REAL GEEK GIRLS: The Mary Sue’s, Sam Maggs
The goal of my “Real Geek Girls” series is to show the world that girls truly can be geeky. For some, that seems like an obvious observation, but there’s always that one person, almost always a guy, who will talk about how girls are fake geeks who don’t know what they’re talking. Girls are just doing it look cool and lure in geek guys. They don’t know what it’s all about when it comes to “geek culture” and they’re somehow just there to be admired by geek guys. I’m here to let the world know that girls DO know what we’re talking about. We can be and we ARE just as geeky as the guys. Every now and again, I’ll interview a new geek girl just to highlight how many of us are out there, how real we are all. We come in all shapes and sizes, and love a many number of geeky things. I’m going to show the world that there are real geek girls, and they know as much, if not more, than the somehow more revered geek guy.
Meet Sam Maggs! She’s a whovian geeky girl who is an associate editor at The Mary Sue. She has also written a book called The Fangirl’s Guide to the Galaxy, which will be out in Spring 2015. I was able to interview her and learn a lot about her awesome geekness and the love she has for Doctor Who! Check out the interview below and make sure to follow Sam on twitter here and check out her website here.
What does being a geek mean to you?
To me, being a geek means being passionate about pop culture. You don’t stand in a panel line for three days at SDCC unless you really love something. You don’t pour hours of your life into a video game; spend your money at the comic book store every week; or make GIFs of your favorite show on Tumblr, unless you’re truly passionate. Loving something that hard is amazing because it allows you to become invested in tons of different worlds and characters; to experience so many feels all the time. I think being a geek is a great way to live.
What’s your take on those people out there who thinks girls are being “fake” geek to fit in?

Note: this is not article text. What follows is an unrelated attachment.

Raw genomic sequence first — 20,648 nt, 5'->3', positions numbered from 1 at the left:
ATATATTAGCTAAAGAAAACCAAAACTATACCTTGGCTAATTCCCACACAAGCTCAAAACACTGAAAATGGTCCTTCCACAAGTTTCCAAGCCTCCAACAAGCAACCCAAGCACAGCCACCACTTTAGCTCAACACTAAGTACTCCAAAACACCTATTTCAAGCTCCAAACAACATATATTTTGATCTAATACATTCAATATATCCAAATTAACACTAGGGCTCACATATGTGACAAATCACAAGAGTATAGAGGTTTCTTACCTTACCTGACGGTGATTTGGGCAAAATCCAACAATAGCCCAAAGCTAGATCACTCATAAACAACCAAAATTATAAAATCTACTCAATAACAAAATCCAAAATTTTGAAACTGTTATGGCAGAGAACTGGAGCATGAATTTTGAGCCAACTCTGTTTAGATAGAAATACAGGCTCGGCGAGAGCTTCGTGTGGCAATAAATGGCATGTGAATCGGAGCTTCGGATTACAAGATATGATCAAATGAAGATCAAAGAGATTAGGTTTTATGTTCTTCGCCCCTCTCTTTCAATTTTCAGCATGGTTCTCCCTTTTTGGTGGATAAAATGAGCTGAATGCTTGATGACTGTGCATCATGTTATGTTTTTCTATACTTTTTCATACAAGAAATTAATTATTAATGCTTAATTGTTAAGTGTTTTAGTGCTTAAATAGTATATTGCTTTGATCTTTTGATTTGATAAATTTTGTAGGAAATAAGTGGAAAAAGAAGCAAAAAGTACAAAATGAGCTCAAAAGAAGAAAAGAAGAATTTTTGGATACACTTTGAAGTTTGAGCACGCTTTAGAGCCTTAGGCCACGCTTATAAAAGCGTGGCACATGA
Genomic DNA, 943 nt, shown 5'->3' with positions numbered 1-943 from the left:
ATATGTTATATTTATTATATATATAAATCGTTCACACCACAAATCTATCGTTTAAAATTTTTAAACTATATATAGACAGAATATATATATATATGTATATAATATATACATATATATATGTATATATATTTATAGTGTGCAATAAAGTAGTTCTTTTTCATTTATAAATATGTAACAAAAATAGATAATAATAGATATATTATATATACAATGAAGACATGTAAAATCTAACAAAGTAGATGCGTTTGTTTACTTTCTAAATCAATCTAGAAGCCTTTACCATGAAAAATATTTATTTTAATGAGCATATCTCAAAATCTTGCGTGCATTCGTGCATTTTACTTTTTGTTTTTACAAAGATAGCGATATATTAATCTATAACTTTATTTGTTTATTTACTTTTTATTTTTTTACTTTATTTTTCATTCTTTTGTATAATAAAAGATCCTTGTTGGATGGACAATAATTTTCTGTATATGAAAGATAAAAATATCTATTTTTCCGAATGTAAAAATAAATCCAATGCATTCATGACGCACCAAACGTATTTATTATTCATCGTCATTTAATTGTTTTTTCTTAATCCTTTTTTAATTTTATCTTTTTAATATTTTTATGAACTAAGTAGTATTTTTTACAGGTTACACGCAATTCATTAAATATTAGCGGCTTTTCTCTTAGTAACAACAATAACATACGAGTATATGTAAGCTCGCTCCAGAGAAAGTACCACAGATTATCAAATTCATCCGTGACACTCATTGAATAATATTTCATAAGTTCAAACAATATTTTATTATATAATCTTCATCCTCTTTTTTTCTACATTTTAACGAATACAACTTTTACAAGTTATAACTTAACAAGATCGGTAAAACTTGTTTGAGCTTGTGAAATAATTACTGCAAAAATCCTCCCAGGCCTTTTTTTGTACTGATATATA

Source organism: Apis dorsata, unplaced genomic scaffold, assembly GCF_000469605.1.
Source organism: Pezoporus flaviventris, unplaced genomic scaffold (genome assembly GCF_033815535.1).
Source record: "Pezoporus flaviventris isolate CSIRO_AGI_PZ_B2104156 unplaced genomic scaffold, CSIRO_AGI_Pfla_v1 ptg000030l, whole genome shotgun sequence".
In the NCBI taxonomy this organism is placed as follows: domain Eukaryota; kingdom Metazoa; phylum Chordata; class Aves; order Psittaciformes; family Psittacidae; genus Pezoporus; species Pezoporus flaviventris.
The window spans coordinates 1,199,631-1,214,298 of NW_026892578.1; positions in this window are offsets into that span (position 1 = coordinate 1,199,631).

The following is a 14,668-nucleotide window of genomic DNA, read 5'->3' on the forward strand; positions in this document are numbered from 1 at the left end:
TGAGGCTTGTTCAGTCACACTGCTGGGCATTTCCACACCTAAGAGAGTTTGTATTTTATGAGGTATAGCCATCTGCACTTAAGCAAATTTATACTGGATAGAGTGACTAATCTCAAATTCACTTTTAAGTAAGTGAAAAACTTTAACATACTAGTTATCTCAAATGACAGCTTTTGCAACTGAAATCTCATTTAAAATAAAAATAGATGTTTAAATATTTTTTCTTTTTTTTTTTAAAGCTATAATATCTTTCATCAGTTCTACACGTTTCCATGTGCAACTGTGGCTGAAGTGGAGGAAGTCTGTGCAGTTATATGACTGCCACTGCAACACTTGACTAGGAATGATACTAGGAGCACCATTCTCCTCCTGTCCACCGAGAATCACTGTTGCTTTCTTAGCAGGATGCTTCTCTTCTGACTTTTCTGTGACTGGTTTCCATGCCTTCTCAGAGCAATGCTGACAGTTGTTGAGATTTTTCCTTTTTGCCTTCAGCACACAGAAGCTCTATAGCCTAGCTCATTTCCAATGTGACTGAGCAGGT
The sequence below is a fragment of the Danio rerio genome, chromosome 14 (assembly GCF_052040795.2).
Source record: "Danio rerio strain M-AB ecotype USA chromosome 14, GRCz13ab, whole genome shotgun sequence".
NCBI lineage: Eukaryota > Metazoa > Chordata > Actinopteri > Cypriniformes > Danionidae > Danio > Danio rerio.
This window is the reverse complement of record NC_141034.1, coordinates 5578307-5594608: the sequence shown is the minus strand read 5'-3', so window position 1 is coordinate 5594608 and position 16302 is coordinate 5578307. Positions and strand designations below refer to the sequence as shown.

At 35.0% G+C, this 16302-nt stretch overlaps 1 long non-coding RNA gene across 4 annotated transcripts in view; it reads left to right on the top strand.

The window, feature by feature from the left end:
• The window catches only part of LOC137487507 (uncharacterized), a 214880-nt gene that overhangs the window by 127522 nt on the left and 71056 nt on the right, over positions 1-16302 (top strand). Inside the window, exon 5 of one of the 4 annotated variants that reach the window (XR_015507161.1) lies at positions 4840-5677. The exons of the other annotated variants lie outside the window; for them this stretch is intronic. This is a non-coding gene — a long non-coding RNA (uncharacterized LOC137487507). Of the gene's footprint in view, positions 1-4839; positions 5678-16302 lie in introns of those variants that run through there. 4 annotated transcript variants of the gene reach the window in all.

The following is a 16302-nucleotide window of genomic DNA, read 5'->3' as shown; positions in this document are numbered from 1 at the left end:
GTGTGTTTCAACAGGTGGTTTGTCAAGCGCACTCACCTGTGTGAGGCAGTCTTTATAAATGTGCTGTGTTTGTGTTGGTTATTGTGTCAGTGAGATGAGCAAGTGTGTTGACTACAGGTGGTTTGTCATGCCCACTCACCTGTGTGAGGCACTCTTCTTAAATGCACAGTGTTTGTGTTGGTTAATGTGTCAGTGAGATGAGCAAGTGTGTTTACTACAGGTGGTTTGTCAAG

I think those people should go watch this amazing video by The Doubleclicks.
Tell us a little about what you write for THE MARY SUE and THE NATIONAL POST.
For The Mary Sue, I get to write about lots of different aspects of geek culture – but mostly I love to write about feminism in the nerd world, and the different ways that comics, games, TV shows, and movies are doing well to represent women (or could do better!). For The National Post (one of Canada’s two national newspapers), I sometimes write about the representation of women in gaming, which you might have heard is kind of a hot-button topic these days.
You’re on-screen sometimes, what do you do?
For me, I’ve always been a content person first. I love to talk about geek culture and ladies and, sometimes, how they interact. Most of the time, I get to do that in writing, which is amazing; but occasionally I’ve been lucky enough that people want me to talk about pop culture on screen, too! Currently I’m a Pre-Show Host for Cineplex Movies, which means anytime you go to a Cineplex theater (which is the big movie chain in Canada), you see my face for the half hour before your film, talking about cool stuff that’s coming out soon. I’ve also been a guest on MTV Canada and the Space Channel (they’re the folks who help make shows like Orphan Black and Bitten), usually to talk Doctor Who. It’s pretty neat, though I’ll never get used to the sound of my own voice.